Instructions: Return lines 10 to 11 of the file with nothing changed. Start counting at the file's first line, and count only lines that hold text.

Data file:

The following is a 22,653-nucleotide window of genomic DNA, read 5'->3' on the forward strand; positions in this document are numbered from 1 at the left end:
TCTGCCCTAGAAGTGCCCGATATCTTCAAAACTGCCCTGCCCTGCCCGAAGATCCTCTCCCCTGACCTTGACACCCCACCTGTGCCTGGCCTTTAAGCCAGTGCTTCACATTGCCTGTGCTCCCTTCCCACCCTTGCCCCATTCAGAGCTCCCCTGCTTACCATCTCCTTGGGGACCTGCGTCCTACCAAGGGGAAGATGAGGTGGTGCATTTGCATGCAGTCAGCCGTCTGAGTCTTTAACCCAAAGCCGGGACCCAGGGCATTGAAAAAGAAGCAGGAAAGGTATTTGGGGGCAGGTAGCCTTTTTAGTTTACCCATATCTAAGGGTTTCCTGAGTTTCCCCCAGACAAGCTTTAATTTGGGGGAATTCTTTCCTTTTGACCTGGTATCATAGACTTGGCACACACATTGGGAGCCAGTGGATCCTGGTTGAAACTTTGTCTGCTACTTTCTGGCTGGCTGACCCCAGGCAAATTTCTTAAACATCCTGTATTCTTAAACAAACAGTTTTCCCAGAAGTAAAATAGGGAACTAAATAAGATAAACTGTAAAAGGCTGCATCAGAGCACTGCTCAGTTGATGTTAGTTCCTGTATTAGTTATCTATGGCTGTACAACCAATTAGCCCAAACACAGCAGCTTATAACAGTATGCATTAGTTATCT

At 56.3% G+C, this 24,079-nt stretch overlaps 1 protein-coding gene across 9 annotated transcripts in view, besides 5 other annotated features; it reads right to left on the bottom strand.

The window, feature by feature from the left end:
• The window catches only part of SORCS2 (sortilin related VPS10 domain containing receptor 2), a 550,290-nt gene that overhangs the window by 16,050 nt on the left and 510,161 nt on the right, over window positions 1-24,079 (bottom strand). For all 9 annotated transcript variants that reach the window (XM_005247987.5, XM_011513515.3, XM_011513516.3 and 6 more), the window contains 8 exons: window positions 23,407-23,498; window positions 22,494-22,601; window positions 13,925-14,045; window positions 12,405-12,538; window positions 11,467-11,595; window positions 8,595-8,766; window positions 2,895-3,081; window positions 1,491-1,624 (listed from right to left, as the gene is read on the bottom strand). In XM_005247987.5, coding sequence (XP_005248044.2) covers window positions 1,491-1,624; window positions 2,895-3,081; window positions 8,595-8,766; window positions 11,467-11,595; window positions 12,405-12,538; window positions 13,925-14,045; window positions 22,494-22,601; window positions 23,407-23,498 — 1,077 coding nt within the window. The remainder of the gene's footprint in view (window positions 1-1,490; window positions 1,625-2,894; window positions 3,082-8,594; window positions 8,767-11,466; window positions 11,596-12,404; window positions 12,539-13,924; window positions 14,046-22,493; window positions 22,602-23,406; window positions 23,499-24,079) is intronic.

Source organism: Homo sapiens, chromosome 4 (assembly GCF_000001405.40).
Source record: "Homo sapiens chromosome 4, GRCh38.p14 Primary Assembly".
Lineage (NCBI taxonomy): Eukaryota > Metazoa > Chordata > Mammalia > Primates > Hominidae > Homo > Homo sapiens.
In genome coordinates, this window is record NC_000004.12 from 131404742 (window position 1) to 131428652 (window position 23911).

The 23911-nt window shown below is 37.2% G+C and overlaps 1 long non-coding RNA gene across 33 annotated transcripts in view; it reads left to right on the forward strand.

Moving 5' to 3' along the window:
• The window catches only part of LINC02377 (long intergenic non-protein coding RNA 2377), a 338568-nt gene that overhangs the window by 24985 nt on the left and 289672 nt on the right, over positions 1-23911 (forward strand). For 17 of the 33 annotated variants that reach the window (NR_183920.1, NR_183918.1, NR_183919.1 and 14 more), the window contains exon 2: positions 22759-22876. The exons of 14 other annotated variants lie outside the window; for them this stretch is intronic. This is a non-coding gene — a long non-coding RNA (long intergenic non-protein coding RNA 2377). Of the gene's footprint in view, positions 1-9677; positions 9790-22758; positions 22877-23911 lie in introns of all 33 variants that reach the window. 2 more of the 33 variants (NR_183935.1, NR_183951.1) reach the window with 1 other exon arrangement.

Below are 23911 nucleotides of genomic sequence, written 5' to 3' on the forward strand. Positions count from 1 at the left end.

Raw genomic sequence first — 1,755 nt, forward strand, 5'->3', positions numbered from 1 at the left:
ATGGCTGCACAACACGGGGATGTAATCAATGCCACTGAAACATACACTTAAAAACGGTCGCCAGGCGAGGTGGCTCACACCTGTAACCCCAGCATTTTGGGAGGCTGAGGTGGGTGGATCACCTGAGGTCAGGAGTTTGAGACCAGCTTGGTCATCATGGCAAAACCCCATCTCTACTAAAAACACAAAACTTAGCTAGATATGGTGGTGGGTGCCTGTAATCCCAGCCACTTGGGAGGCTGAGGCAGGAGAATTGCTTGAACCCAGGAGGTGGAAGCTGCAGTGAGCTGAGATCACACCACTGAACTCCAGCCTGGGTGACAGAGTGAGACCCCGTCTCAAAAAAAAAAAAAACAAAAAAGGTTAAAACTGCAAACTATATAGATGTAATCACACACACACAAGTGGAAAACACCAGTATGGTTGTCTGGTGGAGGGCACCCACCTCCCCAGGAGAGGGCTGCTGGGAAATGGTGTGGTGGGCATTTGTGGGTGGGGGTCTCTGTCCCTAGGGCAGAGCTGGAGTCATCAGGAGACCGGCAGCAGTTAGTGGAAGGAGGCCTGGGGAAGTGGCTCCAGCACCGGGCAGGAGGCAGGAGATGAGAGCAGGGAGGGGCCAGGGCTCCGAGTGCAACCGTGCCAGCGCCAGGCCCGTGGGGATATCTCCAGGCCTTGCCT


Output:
The 23911-nt window shown below is 37.2% G+C and overlaps 1 long non-coding RNA gene across 33 annotated transcripts in view; it reads left to right on the forward strand.

Moving 5' to 3' along the window: